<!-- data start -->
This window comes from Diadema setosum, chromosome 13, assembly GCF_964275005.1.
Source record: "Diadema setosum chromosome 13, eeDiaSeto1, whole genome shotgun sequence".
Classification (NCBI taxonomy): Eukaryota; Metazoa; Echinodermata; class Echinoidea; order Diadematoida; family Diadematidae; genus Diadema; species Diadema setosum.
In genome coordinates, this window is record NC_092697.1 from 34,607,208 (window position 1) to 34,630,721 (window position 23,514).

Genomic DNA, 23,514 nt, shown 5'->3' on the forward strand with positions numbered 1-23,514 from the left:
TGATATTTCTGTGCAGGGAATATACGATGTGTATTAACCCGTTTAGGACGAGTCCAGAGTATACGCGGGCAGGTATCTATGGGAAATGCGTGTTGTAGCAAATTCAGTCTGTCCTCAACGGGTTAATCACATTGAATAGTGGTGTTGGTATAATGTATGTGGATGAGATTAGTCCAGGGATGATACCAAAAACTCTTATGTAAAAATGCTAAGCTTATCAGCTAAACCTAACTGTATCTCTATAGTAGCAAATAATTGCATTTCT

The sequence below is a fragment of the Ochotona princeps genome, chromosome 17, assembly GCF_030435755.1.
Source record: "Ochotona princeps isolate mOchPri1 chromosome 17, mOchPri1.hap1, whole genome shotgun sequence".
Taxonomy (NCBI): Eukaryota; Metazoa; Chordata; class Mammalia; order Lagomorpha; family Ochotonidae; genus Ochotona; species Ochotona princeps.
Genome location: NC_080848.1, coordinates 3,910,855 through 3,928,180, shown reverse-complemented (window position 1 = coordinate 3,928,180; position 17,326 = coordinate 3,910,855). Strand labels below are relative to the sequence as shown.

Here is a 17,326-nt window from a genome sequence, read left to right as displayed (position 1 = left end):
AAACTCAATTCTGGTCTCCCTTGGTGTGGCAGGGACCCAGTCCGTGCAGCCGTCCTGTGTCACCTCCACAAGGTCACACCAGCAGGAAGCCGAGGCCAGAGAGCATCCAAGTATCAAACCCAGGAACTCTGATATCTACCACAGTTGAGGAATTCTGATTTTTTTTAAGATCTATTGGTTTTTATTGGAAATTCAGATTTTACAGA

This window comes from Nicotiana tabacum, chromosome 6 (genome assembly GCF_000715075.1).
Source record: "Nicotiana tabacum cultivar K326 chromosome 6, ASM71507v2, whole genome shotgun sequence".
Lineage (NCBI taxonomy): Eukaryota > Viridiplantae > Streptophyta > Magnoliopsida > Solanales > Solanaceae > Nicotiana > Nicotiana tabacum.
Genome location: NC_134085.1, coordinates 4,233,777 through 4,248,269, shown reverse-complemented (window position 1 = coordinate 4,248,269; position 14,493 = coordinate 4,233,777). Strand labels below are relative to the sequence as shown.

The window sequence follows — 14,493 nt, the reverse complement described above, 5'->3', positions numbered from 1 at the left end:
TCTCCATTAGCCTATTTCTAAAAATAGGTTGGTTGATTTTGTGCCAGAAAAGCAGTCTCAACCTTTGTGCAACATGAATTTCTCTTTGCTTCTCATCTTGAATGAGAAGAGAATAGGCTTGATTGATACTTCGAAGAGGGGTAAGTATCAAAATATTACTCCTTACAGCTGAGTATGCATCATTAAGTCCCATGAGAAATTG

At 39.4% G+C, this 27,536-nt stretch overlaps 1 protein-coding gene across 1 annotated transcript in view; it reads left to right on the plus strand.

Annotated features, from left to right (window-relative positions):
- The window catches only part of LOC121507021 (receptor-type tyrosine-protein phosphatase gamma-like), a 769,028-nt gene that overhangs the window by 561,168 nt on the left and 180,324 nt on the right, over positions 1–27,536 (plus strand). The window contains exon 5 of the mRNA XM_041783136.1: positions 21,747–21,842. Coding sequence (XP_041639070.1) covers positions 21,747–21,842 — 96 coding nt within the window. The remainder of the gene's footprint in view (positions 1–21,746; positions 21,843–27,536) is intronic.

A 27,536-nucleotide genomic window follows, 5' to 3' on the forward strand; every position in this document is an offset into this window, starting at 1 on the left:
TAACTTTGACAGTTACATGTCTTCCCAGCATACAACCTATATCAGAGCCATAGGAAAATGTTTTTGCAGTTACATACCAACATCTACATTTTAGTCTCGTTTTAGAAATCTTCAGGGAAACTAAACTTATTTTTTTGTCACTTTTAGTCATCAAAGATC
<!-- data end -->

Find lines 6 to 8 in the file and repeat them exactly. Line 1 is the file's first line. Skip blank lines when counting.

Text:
TGATATTTCTGTGCAGGGAATATACGATGTGTATTAACCCGTTTAGGACGAGTCCAGAGTATACGCGGGCAGGTATCTATGGGAAATGCGTGTTGTAGCAAATTCAGTCTGTCCTCAACGGGTTAATCACATTGAATAGTGGTGTTGGTATAATGTATGTGGATGAGATTAGTCCAGGGATGATACCAAAAACTCTTATGTAAAAATGCTAAGCTTATCAGCTAAACCTAACTGTATCTCTATAGTAGCAAATAATTGCATTTCT

The sequence below is a fragment of the Ochotona princeps genome, chromosome 17, assembly GCF_030435755.1.
Source record: "Ochotona princeps isolate mOchPri1 chromosome 17, mOchPri1.hap1, whole genome shotgun sequence".